Into this fray enters the United Nations Support Mission in Libya (UNSMIL) which was set up by a UN Security Council Resolution in 2009. It has been led by a number of eminent personalities that include Tarek Mitri and Ghassan Salamé of Lebanon. But UNSMIL has failed in its mission to date, and the country is still bitterly divided and unpredictably violent despite laudable attempts to find solutions. This is not only because of the tribal makeup of the country, but because all those political and military leaders have their distinct and entrenched interests.

Perhaps one way of looking at the plight of Libya is to try and cultivate new leaders who are more open to the peace-making efforts of the UN and other organisations and who realise that the enormous oil output of the country – if used intelligently and for the common good – could reform Libya and its institutions beyond measure.

The Gulf Cooperation Council and Yemen

The contrived spat between Saudi Arabia, the UAE and Bahrain on the one hand, and Qatar on the other, would be tragi-comic if it were not also dangerous. Three GCC members decided that they disapproved of the Qatari propensity to adopt independent domestic and foreign policy initiatives that were not synchronous with theirs. As such, they decided to 'punish' Qatar and quickly bring it down to its knees.

However, their efforts boomeranged as realpolitik changed this reality. Qatar has diversified its sources, and managed to use the fabulous wealth from its local resources, to counter the blockade. In so doing, Turkey (and to a lesser extent Iran) have enhanced their influence in Qatar at the expense of more cohesive intra-Gulf relationships. The comments by Saudi and Emirati officials – as well as by their fawning cronies and mouthpieces – is ludicrous. It remains imperative that this unnecessary spat be foreclosed sooner rather than later.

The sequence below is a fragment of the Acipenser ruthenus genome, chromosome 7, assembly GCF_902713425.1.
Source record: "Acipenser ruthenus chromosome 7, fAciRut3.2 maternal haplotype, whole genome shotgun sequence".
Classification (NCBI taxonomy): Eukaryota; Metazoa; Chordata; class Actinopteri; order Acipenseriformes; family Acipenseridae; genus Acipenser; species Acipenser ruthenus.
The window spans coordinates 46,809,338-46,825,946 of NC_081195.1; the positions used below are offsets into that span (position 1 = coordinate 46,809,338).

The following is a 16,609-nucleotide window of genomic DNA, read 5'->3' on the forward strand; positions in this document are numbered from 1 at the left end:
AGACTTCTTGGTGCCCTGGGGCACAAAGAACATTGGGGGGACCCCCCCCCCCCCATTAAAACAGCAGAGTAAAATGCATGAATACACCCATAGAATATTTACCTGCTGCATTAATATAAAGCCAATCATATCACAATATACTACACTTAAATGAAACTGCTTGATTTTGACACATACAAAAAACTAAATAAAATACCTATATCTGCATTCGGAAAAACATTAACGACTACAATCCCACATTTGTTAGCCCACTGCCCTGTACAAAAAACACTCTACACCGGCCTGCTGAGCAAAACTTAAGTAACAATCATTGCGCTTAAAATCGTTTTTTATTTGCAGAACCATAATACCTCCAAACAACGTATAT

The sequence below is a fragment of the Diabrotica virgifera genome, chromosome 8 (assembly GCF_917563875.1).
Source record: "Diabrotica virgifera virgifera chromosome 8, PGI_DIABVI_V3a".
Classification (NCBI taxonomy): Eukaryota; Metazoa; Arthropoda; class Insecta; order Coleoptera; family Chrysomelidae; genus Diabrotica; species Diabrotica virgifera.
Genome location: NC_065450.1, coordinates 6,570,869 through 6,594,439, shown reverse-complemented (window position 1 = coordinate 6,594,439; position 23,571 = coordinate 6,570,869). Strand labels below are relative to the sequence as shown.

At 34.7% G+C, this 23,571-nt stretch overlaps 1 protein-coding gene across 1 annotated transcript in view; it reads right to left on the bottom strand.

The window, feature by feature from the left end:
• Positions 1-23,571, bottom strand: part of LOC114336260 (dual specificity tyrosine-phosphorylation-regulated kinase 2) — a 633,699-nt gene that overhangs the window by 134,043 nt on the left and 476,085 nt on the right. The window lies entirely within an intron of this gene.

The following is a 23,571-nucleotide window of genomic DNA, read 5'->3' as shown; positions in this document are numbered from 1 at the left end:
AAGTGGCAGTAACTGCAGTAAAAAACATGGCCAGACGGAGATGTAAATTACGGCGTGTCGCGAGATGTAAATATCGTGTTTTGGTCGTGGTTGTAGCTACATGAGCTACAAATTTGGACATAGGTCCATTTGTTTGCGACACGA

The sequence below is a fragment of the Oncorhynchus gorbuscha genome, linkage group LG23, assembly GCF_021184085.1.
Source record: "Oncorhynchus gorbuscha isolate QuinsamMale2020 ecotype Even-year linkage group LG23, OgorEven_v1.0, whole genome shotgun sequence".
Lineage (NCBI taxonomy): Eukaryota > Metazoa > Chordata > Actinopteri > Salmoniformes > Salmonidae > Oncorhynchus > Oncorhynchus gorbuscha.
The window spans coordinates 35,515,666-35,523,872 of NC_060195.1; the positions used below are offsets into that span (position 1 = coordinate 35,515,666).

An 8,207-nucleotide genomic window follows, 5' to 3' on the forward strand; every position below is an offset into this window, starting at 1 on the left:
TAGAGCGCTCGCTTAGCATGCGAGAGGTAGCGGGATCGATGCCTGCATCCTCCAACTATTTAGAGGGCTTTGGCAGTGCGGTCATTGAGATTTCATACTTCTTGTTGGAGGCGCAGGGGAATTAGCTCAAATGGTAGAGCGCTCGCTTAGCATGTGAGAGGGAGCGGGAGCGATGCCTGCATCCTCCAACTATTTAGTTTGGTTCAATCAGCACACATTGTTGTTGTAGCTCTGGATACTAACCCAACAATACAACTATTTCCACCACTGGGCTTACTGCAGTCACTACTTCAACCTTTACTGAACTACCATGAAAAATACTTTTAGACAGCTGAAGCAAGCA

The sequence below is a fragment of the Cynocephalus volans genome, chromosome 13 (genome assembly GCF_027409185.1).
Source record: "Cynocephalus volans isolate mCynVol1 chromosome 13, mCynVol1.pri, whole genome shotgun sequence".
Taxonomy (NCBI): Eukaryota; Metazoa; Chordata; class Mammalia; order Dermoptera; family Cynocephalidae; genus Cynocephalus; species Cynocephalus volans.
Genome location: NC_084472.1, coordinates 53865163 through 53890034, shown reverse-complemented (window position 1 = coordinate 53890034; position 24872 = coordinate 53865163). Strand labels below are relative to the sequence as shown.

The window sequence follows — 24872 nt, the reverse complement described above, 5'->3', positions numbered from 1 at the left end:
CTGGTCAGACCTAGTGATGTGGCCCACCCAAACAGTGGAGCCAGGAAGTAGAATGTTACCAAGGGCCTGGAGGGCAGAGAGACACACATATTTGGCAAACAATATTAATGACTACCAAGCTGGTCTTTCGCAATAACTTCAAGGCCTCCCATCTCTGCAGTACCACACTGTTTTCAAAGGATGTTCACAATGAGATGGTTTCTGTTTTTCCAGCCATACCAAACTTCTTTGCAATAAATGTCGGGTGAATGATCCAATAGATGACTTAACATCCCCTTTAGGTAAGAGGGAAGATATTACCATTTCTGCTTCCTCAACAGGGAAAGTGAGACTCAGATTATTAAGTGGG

Add to this political melee the war in Yemen that has been spearheaded by Saudi Arabia and the UAE and has not only ruined large parts of an architecturally-distinct country but has also radicalised many segments of its population and weakened the tribes that are a bulwark not only against Houthis but also against AQAP. Besides, this war has enhanced Iranian hegemony – something Saudi Arabia and the UAE are ostensibly struggling to contain regionally.

So what two summary conclusions do I wish to highlight from my latest observations?

First, the counter-revolutionary forces across the MENA and Gulf regions have gained the upper hand at this stage. With untold amounts of monies, as well as brutal suppression, they have striven to put the lid back on those initial uprisings that initially sought the basic freedoms we in the West take for granted. However, the genie still remains outside the bottle, and it is not possible to impose a wholesale amnesia on the younger generations. The Arab Spring was a hasty misnomer, but the Arab Winter is an ephemeral misnomer.

Second, the Palestinian conflict is now facing a political cul-de-sac. But a whole people cannot be robbed of their rights for self-determination by the oppressive practices of Israeli governments and the collusion of some Arab rulers or other global powers. Three million Palestinians cannot be made willing refugees again, and the younger generations are even more conscious of their rights. Ahed Tamimi from Nabi Saleh is an example of resistance. The question is how much more pain has to be sustained before the dream becomes real.

With populism being the latest ferocious ism that has rooted itself in many corridors of power, is there a ray of light in the horizon for any of those countries? Perhaps not very perceptibly at this moment, but equinoxes change as do political realities. After all, when it becomes more difficult to suffer than to change, then change becomes inevitable.


© Dr Harry Hagopian is an international lawyer, ecumenist and EU political consultant. He also acts as Legal Consultant to OTS Solicitors in London (particularly on Brexit and immigration issues). He is an Ekklesia associate and regular contributor ( Formerly Executive Secretary of the Jerusalem Inter-Church Committee and Executive Director of the Middle East Council of Churches, he is now an international fellow, Sorbonne III University, Paris, and author of The Armenian Church in the Holy Land (The Russell Press).  Dr Hagopian’s own website is -- follow him on Twitter here: @harryhagopian and on Facebook here:

Although the views expressed in this article do not necessarily represent the views of Ekklesia, the article may reflect Ekklesia's values. If you use Ekklesia's news briefings please consider making a donation to sponsor Ekklesia's work here.